The least diverse primary elections in America are now history. Next up after the Iowa caucuses and the New Hampshire primary are Nevada and South Carolina, followed by the Super Tuesday slugfest on March 1. It is in these upcoming primaries — not the ones in Iowa and New Hampshire, the two states with the highest percentage of white voters in the nation, and few Latinos — where Hispanics will decide whether to repeat history and Republicans whether to ignore it.
Republican candidates in Iowa and New Hampshire competed to demonize Hispanics. Trump may have infamously labeled Mexicans criminals and rapists, but his rivals were not far behind. Jeb Bush railed against “anchor babies,” Ted Cruz saluted Trump for focusing on illegal border crossings, and Marco Rubio scrambled to compensate for his earlier support of comprehensive immigration reform.
These slights were not emotional outbursts uttered in the heat of the electoral moment. They were part of a strategy designed to appeal to an anti-Hispanic base in two states where the candidates could assail Hispanics with little fear of retribution. Latinos represent only 2.2 percent of eligible voters in New Hampshire and 2.9 percent in Iowa, while the percentage of whites exceeds 90 percent in both states and is the highest in the nation.
But the demographics of the Republican primary and beyond are about to change. Unlike Iowa and New Hampshire, the next round of primaries have high numbers of Latino voters.
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In Nevada, where the Republicans will caucus on February 20, 17 percent of the eligible voters are Hispanics. Since the Reagan years the percentage of eligible Hispanic voters in the Silver State has more than tripled, while white voters as a proportion of the population have plummeted by a third. The changes in Nevada mirror those in several Super Tuesday states, such as Texas, where 28 percent of eligible voters are Latino, and Colorado with almost 15 percent.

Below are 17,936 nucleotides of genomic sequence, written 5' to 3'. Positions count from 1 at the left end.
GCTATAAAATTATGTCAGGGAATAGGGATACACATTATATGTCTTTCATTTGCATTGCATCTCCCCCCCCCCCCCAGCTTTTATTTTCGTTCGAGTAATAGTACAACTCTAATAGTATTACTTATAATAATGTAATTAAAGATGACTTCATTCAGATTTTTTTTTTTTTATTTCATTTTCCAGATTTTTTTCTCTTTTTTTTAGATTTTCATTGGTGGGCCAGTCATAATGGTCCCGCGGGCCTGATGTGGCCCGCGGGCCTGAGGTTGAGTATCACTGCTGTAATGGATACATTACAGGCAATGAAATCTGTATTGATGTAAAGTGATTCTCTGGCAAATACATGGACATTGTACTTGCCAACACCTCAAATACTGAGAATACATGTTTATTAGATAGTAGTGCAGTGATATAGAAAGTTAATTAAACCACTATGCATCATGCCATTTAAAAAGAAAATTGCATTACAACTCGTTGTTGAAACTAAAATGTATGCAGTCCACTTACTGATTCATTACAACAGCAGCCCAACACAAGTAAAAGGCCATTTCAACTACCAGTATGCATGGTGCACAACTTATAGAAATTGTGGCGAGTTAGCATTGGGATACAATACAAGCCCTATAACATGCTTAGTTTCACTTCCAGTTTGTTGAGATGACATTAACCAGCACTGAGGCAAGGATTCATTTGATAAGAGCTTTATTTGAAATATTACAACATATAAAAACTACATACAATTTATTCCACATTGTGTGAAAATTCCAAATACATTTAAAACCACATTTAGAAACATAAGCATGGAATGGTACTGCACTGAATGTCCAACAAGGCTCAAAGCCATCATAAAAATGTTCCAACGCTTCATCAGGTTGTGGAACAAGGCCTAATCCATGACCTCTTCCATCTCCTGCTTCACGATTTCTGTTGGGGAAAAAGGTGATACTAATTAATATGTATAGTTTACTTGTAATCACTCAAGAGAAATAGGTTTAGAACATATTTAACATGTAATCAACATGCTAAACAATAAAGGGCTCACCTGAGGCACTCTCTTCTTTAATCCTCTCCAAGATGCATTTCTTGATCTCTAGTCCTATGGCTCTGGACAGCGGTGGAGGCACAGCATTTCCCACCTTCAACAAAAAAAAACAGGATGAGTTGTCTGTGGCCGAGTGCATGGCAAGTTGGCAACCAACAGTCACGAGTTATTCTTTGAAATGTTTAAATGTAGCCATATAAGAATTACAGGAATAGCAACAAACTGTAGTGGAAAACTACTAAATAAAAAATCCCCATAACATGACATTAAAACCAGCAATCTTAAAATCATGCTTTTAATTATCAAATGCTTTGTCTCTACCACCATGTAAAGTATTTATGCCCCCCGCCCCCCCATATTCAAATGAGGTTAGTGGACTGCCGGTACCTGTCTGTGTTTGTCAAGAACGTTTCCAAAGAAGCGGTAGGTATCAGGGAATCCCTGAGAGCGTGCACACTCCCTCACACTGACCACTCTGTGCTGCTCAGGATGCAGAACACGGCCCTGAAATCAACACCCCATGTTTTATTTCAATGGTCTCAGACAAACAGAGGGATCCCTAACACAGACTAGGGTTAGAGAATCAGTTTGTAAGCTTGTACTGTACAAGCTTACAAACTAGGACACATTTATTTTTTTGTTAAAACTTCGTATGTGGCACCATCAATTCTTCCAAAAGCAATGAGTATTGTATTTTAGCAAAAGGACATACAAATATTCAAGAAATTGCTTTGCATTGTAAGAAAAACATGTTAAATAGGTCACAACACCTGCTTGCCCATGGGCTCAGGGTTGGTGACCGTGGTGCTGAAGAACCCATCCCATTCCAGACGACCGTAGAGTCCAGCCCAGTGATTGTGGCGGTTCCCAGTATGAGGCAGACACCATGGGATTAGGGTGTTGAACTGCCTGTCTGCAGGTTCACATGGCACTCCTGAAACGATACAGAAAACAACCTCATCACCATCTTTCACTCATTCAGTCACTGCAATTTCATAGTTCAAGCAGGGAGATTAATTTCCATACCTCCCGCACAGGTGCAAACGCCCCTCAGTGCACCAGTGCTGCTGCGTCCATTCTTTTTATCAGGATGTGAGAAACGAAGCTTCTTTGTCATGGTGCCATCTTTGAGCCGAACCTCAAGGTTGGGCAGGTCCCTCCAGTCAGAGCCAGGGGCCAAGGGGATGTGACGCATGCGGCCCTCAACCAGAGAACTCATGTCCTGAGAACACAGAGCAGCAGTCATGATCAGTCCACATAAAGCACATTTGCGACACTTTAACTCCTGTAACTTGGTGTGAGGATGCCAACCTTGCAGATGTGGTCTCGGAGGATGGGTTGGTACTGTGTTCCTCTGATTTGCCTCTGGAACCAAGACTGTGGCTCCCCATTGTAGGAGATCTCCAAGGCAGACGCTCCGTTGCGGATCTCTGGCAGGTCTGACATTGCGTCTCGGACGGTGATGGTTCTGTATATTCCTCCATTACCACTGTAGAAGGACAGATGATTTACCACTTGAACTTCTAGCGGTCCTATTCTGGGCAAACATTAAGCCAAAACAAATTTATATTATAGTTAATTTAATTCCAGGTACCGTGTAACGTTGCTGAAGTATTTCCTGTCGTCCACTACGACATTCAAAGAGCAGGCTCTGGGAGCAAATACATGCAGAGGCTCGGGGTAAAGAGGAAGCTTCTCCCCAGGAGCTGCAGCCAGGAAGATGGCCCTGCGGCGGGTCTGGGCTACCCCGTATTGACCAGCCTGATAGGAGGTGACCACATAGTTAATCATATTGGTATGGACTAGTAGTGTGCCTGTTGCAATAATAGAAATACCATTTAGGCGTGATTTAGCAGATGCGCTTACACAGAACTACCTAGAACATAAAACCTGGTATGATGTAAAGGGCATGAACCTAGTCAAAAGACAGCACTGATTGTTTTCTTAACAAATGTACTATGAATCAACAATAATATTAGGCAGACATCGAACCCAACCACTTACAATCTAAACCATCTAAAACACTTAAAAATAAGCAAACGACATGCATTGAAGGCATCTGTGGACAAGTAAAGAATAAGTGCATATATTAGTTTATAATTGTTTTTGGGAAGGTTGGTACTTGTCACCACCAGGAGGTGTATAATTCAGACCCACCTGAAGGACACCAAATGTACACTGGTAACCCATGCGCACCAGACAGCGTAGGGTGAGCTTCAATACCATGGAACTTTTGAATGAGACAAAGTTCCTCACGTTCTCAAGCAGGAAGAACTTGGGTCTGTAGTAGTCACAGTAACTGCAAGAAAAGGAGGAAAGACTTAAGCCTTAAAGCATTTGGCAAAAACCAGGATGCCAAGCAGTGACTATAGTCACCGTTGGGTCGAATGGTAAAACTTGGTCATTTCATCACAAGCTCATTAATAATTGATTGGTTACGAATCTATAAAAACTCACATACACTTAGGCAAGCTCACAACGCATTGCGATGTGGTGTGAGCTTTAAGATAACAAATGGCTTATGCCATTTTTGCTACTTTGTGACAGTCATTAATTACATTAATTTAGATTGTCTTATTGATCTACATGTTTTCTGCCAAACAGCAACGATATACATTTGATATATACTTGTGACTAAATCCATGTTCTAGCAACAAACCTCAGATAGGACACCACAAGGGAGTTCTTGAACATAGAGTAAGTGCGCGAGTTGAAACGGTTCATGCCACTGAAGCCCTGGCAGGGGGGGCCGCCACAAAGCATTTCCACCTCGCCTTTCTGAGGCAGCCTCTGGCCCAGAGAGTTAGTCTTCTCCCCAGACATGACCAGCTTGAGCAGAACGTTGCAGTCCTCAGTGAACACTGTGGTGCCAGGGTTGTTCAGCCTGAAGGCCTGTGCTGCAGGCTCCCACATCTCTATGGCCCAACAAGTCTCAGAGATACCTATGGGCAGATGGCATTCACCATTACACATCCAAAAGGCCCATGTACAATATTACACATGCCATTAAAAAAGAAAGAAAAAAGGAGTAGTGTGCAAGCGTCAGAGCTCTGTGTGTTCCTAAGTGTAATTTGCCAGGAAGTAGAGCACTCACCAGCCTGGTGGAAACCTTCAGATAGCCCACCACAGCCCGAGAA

These figures are part of a national trend that has seen the number of Hispanics able to vote grow by 10 million since 2000 to become more than 11 percent of eligible voters in the United States today.
In 2004 George W. Bush won 44 percent of Latino voters, but since then no Republican candidate has received even a respectable minority. In 2012 Mitt Romney advocated self-deportation and was rewarded with 27 percent of the Hispanic vote. This year most election watchers believe that the Republican nominees must have at least 40 percent of the Hispanic ballots in order to have a shot at the White House.
A recent MSNBC/Univision/Marist poll, however, found that if elections were held last month Hillary Clinton would win 69 percent of the Latino vote and Donald Trump 27 percent. Her numbers among Hispanics against Cruz, Rubio and Bush were also blowouts. So in the coming months, with Iowa and New Hampshire behind them, expect Republicans on the campaign trail to kiss “anchor babies” and hope that Hispanics develop primary amnesia or stay home on Election Day.
Republicans may get their wish, for Latinos have consistently punched below their weight in presidential contests. In 2012, only 48 percent of eligible Latinos voted, a percentage very similar to their participation in recent elections. By contrast, 67 percent of eligible African Americans went to the polls that year, which meant that African-American voters outnumbered Latinos by almost 50 percent in the general election despite both groups having similar eligible voter figures.
Hispanic potential voter numbers have skyrocketed in Nevada, Colorado and Texas, but in past elections their actual voting percentages in those states have trailed other groups, partly because of the high proportion of millennials among Hispanics. This November could see another anemic Hispanic turnout despite the immigration stance adopted by Republicans and reports from the National Center for Health Statistics that Latinos have benefited more than any group from the enactment of the Affordable Care Act, which every Republican candidate has pledged to repeal.
Trump’s tirades are the price Hispanics pay for their voting apathy. In the months that remain of the presidential campaign expect Republicans to modulate their rhetoric and morph into Latino amigos. Whether Hispanics respond with payback for Iowa and New Hampshire, or instead dismiss Republican slights as mere campaign peccadillos, may determine not only the next president of the United States but whether Latinos will hear the same vitriol in future elections.
Jose W. Fernandez practices law in New York. He served as Assistant Secretary of State for Economic, Energy and Business Affairs from 2009-2013.